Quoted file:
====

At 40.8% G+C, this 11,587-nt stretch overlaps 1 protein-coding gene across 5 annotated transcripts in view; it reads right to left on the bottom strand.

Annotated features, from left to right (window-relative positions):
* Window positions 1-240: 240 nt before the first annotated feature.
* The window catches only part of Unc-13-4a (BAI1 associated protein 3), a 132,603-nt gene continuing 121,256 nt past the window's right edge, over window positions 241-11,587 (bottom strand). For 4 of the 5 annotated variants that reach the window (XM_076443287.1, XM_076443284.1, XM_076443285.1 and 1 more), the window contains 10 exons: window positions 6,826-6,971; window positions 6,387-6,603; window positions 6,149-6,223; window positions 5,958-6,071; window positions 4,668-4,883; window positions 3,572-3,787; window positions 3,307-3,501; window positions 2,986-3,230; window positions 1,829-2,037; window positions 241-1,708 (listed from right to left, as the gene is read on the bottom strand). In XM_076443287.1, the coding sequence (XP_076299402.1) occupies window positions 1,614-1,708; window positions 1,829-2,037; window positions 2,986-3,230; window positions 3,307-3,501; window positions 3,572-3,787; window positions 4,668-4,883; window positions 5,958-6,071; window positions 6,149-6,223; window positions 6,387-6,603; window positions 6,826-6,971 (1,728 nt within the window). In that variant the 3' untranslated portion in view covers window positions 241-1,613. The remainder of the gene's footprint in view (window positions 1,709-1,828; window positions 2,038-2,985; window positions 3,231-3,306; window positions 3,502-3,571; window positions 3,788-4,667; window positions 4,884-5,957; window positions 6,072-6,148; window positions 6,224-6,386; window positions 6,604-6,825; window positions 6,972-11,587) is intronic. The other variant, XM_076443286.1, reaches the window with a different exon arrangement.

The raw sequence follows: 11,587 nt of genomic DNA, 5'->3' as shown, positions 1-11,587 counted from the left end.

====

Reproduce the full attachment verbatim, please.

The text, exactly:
At 40.8% G+C, this 11,587-nt stretch overlaps 1 protein-coding gene across 5 annotated transcripts in view; it reads right to left on the bottom strand.

Annotated features, from left to right (window-relative positions):
* Window positions 1-240: 240 nt before the first annotated feature.
* The window catches only part of Unc-13-4a (BAI1 associated protein 3), a 132,603-nt gene continuing 121,256 nt past the window's right edge, over window positions 241-11,587 (bottom strand). For 4 of the 5 annotated variants that reach the window (XM_076443287.1, XM_076443284.1, XM_076443285.1 and 1 more), the window contains 10 exons: window positions 6,826-6,971; window positions 6,387-6,603; window positions 6,149-6,223; window positions 5,958-6,071; window positions 4,668-4,883; window positions 3,572-3,787; window positions 3,307-3,501; window positions 2,986-3,230; window positions 1,829-2,037; window positions 241-1,708 (listed from right to left, as the gene is read on the bottom strand). In XM_076443287.1, the coding sequence (XP_076299402.1) occupies window positions 1,614-1,708; window positions 1,829-2,037; window positions 2,986-3,230; window positions 3,307-3,501; window positions 3,572-3,787; window positions 4,668-4,883; window positions 5,958-6,071; window positions 6,149-6,223; window positions 6,387-6,603; window positions 6,826-6,971 (1,728 nt within the window). In that variant the 3' untranslated portion in view covers window positions 241-1,613. The remainder of the gene's footprint in view (window positions 1,709-1,828; window positions 2,038-2,985; window positions 3,231-3,306; window positions 3,502-3,571; window positions 3,788-4,667; window positions 4,884-5,957; window positions 6,072-6,148; window positions 6,224-6,386; window positions 6,604-6,825; window positions 6,972-11,587) is intronic. The other variant, XM_076443286.1, reaches the window with a different exon arrangement.

The raw sequence follows: 11,587 nt of genomic DNA, 5'->3' as shown, positions 1-11,587 counted from the left end.